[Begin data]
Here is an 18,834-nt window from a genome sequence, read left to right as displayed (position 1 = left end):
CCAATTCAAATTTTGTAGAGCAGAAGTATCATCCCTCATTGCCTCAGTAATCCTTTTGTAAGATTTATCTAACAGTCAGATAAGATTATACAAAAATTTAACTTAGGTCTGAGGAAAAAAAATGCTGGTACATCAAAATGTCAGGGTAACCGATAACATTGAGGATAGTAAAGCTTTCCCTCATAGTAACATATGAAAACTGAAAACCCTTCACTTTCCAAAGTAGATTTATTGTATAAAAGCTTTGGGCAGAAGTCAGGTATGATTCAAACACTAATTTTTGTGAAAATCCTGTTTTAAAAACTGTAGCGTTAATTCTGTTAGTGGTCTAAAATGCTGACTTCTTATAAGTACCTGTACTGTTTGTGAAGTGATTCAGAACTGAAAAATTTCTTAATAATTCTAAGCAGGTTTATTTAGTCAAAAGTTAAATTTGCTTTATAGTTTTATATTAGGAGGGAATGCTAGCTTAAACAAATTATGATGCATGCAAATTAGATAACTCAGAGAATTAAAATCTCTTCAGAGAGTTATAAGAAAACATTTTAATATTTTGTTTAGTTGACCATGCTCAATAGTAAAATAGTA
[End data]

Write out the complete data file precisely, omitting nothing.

Here is an 18,834-nt window from a genome sequence, read left to right as displayed (position 1 = left end):
CCAATTCAAATTTTGTAGAGCAGAAGTATCATCCCTCATTGCCTCAGTAATCCTTTTGTAAGATTTATCTAACAGTCAGATAAGATTATACAAAAATTTAACTTAGGTCTGAGGAAAAAAAATGCTGGTACATCAAAATGTCAGGGTAACCGATAACATTGAGGATAGTAAAGCTTTCCCTCATAGTAACATATGAAAACTGAAAACCCTTCACTTTCCAAAGTAGATTTATTGTATAAAAGCTTTGGGCAGAAGTCAGGTATGATTCAAACACTAATTTTTGTGAAAATCCTGTTTTAAAAACTGTAGCGTTAATTCTGTTAGTGGTCTAAAATGCTGACTTCTTATAAGTACCTGTACTGTTTGTGAAGTGATTCAGAACTGAAAAATTTCTTAATAATTCTAAGCAGGTTTATTTAGTCAAAAGTTAAATTTGCTTTATAGTTTTATATTAGGAGGGAATGCTAGCTTAAACAAATTATGATGCATGCAAATTAGATAACTCAGAGAATTAAAATCTCTTCAGAGAGTTATAAGAAAACATTTTAATATTTTGTTTAGTTGACCATGCTCAATAGTAAAATAGTA